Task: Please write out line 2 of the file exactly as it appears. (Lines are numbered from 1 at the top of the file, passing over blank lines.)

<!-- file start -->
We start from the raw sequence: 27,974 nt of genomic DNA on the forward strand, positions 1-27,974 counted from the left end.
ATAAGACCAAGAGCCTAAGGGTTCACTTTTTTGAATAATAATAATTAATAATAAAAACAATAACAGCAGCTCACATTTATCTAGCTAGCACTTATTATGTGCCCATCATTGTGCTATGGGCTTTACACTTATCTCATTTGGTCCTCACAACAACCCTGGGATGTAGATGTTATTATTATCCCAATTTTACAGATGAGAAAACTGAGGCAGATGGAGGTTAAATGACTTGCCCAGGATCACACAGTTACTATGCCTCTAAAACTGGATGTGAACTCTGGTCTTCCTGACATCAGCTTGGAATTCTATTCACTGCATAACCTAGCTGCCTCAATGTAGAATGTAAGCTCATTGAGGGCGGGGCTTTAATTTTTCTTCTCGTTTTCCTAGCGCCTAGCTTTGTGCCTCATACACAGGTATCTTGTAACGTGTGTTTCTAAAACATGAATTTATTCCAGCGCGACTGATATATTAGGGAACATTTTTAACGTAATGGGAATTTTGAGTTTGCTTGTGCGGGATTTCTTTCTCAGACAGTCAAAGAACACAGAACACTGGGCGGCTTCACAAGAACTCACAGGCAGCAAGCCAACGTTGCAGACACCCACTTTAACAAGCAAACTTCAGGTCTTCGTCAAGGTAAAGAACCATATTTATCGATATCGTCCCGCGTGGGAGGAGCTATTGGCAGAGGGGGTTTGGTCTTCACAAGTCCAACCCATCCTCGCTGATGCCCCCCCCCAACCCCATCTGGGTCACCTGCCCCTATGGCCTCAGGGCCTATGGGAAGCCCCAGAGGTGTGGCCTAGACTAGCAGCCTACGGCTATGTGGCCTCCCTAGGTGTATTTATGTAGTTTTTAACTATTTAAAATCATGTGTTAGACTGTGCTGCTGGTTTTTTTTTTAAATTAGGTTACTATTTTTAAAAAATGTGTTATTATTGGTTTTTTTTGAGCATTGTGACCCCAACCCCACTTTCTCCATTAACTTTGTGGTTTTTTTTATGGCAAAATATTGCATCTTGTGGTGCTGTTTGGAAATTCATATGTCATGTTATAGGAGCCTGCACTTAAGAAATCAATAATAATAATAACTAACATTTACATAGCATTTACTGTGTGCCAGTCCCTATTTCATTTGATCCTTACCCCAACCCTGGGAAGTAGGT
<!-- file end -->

ATAAGACCAAGAGCCTAAGGGTTCACTTTTTTGAATAATAATAATTAATAATAAAAACAATAACAGCAGCTCACATTTATCTAGCTAGCACTTATTATGTGCCCATCATTGTGCTATGGGCTTTACACTTATCTCATTTGGTCCTCACAACAACCCTGGGATGTAGATGTTATTATTATCCCAATTTTACAGATGAGAAAACTGAGGCAGATGGAGGTTAAATGACTTGCCCAGGATCACACAGTTACTATGCCTCTAAAACTGGATGTGAACTCTGGTCTTCCTGACATCAGCTTGGAATTCTATTCACTGCATAACCTAGCTGCCTCAATGTAGAATGTAAGCTCATTGAGGGCGGGGCTTTAATTTTTCTTCTCGTTTTCCTAGCGCCTAGCTTTGTGCCTCATACACAGGTATCTTGTAACGTGTGTTTCTAAAACATGAATTTATTCCAGCGCGACTGATATATTAGGGAACATTTTTAACGTAATGGGAATTTTGAGTTTGCTTGTGCGGGATTTCTTTCTCAGACAGTCAAAGAACACAGAACACTGGGCGGCTTCACAAGAACTCACAGGCAGCAAGCCAACGTTGCAGACACCCACTTTAACAAGCAAACTTCAGGTCTTCGTCAAGGTAAAGAACCATATTTATCGATATCGTCCCGCGTGGGAGGAGCTATTGGCAGAGGGGGTTTGGTCTTCACAAGTCCAACCCATCCTCGCTGATGCCCCCCCCCAACCCCATCTGGGTCACCTGCCCCTATGGCCTCAGGGCCTATGGGAAGCCCCAGAGGTGTGGCCTAGACTAGCAGCCTACGGCTATGTGGCCTCCCTAGGTGTATTTATGTAGTTTTTAACTATTTAAAATCATGTGTTAGACTGTGCTGCTGGTTTTTTTTTTAAATTAGGTTACTATTTTTAAAAAATGTGTTATTATTGGTTTTTTTTGAGCATTGTGACCCCAACCCCACTTTCTCCATTAACTTTGTGGTTTTTTTTATGGCAAAATATTGCATCTTGTGGTGCTGTTTGGAAATTCATATGTCATGTTATAGGAGCCTGCACTTAAGAAATCAATAATAATAATAACTAACATTTACATAGCATTTACTGTGTGCCAGTCCCTATTTCATTTGATCCTTACCCCAACCCTGGGAAGTAGGT